Asaf Bartov (ijon) wrote,
Asaf Bartov

  • Mood:
  • Music:

A Question in Translation Studies

A question in the theory of translation has occurred to me: some words truly do not exist in certain languages, i.e. cannot be adequately expressed in a certain foreign language, but only approximated, or dropped, or described. For instance, the Hebrew words 'davka' and 'harey' (the particle, not the genitive plural of 'mountain') have no English counterparts, and are notoriously difficult to translate. This is obvious and well-known.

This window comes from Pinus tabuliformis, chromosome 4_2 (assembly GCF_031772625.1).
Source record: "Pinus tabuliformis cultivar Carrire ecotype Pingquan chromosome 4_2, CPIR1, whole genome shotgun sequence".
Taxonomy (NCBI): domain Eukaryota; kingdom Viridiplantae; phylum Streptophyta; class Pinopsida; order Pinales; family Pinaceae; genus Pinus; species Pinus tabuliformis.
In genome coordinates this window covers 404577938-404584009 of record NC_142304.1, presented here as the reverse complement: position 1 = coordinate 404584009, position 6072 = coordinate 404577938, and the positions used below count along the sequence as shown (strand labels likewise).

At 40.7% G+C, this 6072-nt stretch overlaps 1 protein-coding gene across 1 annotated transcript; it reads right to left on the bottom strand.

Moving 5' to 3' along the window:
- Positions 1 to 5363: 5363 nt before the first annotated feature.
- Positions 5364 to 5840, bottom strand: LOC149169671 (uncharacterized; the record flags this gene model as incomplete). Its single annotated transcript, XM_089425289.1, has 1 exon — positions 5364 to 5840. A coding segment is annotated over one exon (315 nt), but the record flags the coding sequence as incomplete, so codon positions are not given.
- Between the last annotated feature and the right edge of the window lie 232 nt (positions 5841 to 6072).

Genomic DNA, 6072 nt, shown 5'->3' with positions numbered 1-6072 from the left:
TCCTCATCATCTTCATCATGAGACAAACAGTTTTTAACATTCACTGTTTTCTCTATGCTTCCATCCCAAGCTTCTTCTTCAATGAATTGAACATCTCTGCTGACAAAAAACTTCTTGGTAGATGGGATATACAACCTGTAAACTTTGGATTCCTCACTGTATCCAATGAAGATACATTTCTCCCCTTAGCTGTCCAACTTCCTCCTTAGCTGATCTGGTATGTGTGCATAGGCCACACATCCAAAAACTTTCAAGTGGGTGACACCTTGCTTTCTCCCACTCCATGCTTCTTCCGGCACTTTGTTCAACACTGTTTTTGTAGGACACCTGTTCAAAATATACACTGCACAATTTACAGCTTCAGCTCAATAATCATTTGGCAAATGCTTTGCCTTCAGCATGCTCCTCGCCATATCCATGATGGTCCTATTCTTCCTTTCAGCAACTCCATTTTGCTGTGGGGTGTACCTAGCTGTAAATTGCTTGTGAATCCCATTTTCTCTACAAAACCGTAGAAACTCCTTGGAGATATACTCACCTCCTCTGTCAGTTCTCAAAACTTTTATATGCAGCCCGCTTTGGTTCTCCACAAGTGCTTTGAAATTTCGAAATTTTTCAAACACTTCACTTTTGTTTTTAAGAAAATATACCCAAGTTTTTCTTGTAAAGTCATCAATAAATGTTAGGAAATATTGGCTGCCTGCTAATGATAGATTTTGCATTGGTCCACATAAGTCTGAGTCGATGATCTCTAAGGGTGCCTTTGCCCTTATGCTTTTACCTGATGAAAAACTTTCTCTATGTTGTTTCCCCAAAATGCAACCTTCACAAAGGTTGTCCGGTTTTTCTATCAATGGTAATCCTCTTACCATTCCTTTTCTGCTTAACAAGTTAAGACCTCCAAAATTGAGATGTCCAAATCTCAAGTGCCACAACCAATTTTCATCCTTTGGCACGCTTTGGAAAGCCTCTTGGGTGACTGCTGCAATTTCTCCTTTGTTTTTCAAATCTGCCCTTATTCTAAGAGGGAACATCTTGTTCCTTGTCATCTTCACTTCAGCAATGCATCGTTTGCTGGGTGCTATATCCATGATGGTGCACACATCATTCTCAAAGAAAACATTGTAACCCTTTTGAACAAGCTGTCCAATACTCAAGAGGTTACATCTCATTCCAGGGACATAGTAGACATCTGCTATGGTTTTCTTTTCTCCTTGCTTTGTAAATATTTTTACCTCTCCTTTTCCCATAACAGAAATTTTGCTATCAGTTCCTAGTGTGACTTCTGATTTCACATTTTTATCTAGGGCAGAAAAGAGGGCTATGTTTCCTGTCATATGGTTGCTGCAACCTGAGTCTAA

Naively, in the case of a text translated from English into Hebrew, we should not expect to find a single instance of either of these two words. But as a matter of fact, such translations do include these words, of course, even if (as I guess they do) in a lesser frequency than in original Hebrew texts. My question is roughly this: what are the conditions in which a translator would choose such words in translation? What sort of constructs or expressions in the source language typically produce such choices?

I figure it's been studied already. I'm just curious.
  • Post a new comment


    default userpic

    Your reply will be screened

    Your IP address will be recorded 

    When you submit the form an invisible reCAPTCHA check will be performed.
    You must follow the Privacy Policy and Google Terms of use.